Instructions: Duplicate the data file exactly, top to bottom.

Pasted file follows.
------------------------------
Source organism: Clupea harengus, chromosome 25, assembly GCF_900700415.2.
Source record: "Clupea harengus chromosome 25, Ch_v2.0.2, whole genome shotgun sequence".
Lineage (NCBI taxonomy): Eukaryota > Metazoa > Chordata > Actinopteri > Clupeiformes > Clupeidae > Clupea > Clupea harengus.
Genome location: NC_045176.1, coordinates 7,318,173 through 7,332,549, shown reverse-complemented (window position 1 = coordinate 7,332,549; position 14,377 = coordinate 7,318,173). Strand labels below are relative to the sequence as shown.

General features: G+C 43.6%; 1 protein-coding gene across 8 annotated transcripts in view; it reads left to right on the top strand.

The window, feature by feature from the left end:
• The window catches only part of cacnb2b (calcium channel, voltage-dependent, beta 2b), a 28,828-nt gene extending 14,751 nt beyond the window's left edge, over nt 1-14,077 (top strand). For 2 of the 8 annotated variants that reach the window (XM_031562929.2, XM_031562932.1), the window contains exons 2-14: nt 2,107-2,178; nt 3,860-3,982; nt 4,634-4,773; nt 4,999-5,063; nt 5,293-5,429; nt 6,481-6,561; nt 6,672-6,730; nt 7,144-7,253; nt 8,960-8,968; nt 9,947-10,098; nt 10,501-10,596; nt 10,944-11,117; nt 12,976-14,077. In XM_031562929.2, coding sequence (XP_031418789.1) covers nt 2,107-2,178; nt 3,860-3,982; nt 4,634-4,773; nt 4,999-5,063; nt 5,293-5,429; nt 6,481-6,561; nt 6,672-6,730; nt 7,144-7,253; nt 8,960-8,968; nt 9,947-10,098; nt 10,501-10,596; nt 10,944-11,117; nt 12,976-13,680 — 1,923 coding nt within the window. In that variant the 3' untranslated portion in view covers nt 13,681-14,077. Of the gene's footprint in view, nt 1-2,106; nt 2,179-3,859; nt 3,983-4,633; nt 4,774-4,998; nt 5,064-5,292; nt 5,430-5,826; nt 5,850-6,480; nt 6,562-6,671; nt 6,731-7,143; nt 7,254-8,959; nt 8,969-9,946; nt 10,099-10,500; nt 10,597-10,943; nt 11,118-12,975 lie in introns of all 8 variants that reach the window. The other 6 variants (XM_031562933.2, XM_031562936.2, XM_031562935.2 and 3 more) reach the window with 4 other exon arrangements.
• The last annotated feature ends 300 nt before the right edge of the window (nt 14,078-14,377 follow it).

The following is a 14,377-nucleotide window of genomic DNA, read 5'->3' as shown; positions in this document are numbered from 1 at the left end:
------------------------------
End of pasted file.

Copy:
Source organism: Clupea harengus, chromosome 25, assembly GCF_900700415.2.
Source record: "Clupea harengus chromosome 25, Ch_v2.0.2, whole genome shotgun sequence".
Lineage (NCBI taxonomy): Eukaryota > Metazoa > Chordata > Actinopteri > Clupeiformes > Clupeidae > Clupea > Clupea harengus.
Genome location: NC_045176.1, coordinates 7,318,173 through 7,332,549, shown reverse-complemented (window position 1 = coordinate 7,332,549; position 14,377 = coordinate 7,318,173). Strand labels below are relative to the sequence as shown.

General features: G+C 43.6%; 1 protein-coding gene across 8 annotated transcripts in view; it reads left to right on the top strand.

The window, feature by feature from the left end:
• The window catches only part of cacnb2b (calcium channel, voltage-dependent, beta 2b), a 28,828-nt gene extending 14,751 nt beyond the window's left edge, over nt 1-14,077 (top strand). For 2 of the 8 annotated variants that reach the window (XM_031562929.2, XM_031562932.1), the window contains exons 2-14: nt 2,107-2,178; nt 3,860-3,982; nt 4,634-4,773; nt 4,999-5,063; nt 5,293-5,429; nt 6,481-6,561; nt 6,672-6,730; nt 7,144-7,253; nt 8,960-8,968; nt 9,947-10,098; nt 10,501-10,596; nt 10,944-11,117; nt 12,976-14,077. In XM_031562929.2, coding sequence (XP_031418789.1) covers nt 2,107-2,178; nt 3,860-3,982; nt 4,634-4,773; nt 4,999-5,063; nt 5,293-5,429; nt 6,481-6,561; nt 6,672-6,730; nt 7,144-7,253; nt 8,960-8,968; nt 9,947-10,098; nt 10,501-10,596; nt 10,944-11,117; nt 12,976-13,680 — 1,923 coding nt within the window. In that variant the 3' untranslated portion in view covers nt 13,681-14,077. Of the gene's footprint in view, nt 1-2,106; nt 2,179-3,859; nt 3,983-4,633; nt 4,774-4,998; nt 5,064-5,292; nt 5,430-5,826; nt 5,850-6,480; nt 6,562-6,671; nt 6,731-7,143; nt 7,254-8,959; nt 8,969-9,946; nt 10,099-10,500; nt 10,597-10,943; nt 11,118-12,975 lie in introns of all 8 variants that reach the window. The other 6 variants (XM_031562933.2, XM_031562936.2, XM_031562935.2 and 3 more) reach the window with 4 other exon arrangements.
• The last annotated feature ends 300 nt before the right edge of the window (nt 14,078-14,377 follow it).

The following is a 14,377-nucleotide window of genomic DNA, read 5'->3' as shown; positions in this document are numbered from 1 at the left end: